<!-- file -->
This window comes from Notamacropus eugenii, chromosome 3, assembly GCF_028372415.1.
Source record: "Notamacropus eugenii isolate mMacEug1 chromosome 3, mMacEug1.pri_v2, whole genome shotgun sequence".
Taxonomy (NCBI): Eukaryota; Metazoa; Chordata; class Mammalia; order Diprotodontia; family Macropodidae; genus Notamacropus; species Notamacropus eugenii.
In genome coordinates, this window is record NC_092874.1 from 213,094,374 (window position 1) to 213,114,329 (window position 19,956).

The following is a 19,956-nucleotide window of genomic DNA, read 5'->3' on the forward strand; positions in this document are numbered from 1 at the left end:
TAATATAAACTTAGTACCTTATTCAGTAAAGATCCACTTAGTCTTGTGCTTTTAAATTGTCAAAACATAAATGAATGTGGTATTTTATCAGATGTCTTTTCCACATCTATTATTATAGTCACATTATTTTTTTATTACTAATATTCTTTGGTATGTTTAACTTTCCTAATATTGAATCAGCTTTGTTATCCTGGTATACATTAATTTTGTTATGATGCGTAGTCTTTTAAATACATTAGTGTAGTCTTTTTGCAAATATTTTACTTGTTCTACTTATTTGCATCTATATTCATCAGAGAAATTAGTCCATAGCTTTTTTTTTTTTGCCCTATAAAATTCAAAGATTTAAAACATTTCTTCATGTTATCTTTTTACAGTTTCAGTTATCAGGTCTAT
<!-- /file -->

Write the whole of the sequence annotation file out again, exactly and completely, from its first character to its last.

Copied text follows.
This window comes from Notamacropus eugenii, chromosome 3, assembly GCF_028372415.1.
Source record: "Notamacropus eugenii isolate mMacEug1 chromosome 3, mMacEug1.pri_v2, whole genome shotgun sequence".
Taxonomy (NCBI): Eukaryota; Metazoa; Chordata; class Mammalia; order Diprotodontia; family Macropodidae; genus Notamacropus; species Notamacropus eugenii.
In genome coordinates, this window is record NC_092874.1 from 213,094,374 (window position 1) to 213,114,329 (window position 19,956).

The following is a 19,956-nucleotide window of genomic DNA, read 5'->3' on the forward strand; positions in this document are numbered from 1 at the left end:
TAATATAAACTTAGTACCTTATTCAGTAAAGATCCACTTAGTCTTGTGCTTTTAAATTGTCAAAACATAAATGAATGTGGTATTTTATCAGATGTCTTTTCCACATCTATTATTATAGTCACATTATTTTTTTATTACTAATATTCTTTGGTATGTTTAACTTTCCTAATATTGAATCAGCTTTGTTATCCTGGTATACATTAATTTTGTTATGATGCGTAGTCTTTTAAATACATTAGTGTAGTCTTTTTGCAAATATTTTACTTGTTCTACTTATTTGCATCTATATTCATCAGAGAAATTAGTCCATAGCTTTTTTTTTTTTGCCCTATAAAATTCAAAGATTTAAAACATTTCTTCATGTTATCTTTTTACAGTTTCAGTTATCAGGTCTAT